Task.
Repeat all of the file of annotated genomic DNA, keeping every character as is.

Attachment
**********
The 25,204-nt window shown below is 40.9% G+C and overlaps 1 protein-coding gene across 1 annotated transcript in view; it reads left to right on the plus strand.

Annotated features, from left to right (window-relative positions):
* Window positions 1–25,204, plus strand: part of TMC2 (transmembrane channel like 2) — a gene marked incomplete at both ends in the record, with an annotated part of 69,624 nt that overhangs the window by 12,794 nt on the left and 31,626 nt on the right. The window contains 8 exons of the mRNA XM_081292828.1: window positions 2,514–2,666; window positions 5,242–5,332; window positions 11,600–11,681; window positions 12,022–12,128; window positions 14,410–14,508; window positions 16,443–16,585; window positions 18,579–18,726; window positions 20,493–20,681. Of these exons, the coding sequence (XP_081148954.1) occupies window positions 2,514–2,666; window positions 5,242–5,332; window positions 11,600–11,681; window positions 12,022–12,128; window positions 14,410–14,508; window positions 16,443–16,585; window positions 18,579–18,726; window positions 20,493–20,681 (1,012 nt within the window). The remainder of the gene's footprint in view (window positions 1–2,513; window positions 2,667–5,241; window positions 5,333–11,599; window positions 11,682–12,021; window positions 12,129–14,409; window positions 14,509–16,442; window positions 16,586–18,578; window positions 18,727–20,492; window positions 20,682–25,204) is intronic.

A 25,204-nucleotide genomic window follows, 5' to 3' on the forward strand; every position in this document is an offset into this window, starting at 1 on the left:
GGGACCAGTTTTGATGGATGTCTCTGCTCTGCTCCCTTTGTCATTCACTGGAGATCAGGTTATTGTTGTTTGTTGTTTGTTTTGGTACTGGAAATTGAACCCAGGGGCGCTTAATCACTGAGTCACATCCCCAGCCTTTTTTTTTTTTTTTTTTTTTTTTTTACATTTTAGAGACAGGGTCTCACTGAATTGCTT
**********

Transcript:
The 25,204-nt window shown below is 40.9% G+C and overlaps 1 protein-coding gene across 1 annotated transcript in view; it reads left to right on the plus strand.

Annotated features, from left to right (window-relative positions):
* Window positions 1–25,204, plus strand: part of TMC2 (transmembrane channel like 2) — a gene marked incomplete at both ends in the record, with an annotated part of 69,624 nt that overhangs the window by 12,794 nt on the left and 31,626 nt on the right. The window contains 8 exons of the mRNA XM_081292828.1: window positions 2,514–2,666; window positions 5,242–5,332; window positions 11,600–11,681; window positions 12,022–12,128; window positions 14,410–14,508; window positions 16,443–16,585; window positions 18,579–18,726; window positions 20,493–20,681. Of these exons, the coding sequence (XP_081148954.1) occupies window positions 2,514–2,666; window positions 5,242–5,332; window positions 11,600–11,681; window positions 12,022–12,128; window positions 14,410–14,508; window positions 16,443–16,585; window positions 18,579–18,726; window positions 20,493–20,681 (1,012 nt within the window). The remainder of the gene's footprint in view (window positions 1–2,513; window positions 2,667–5,241; window positions 5,333–11,599; window positions 11,682–12,021; window positions 12,129–14,409; window positions 14,509–16,442; window positions 16,586–18,578; window positions 18,727–20,492; window positions 20,682–25,204) is intronic.

A 25,204-nucleotide genomic window follows, 5' to 3' on the forward strand; every position in this document is an offset into this window, starting at 1 on the left:
GGGACCAGTTTTGATGGATGTCTCTGCTCTGCTCCCTTTGTCATTCACTGGAGATCAGGTTATTGTTGTTTGTTGTTTGTTTTGGTACTGGAAATTGAACCCAGGGGCGCTTAATCACTGAGTCACATCCCCAGCCTTTTTTTTTTTTTTTTTTTTTTTTTTACATTTTAGAGACAGGGTCTCACTGAATTGCTT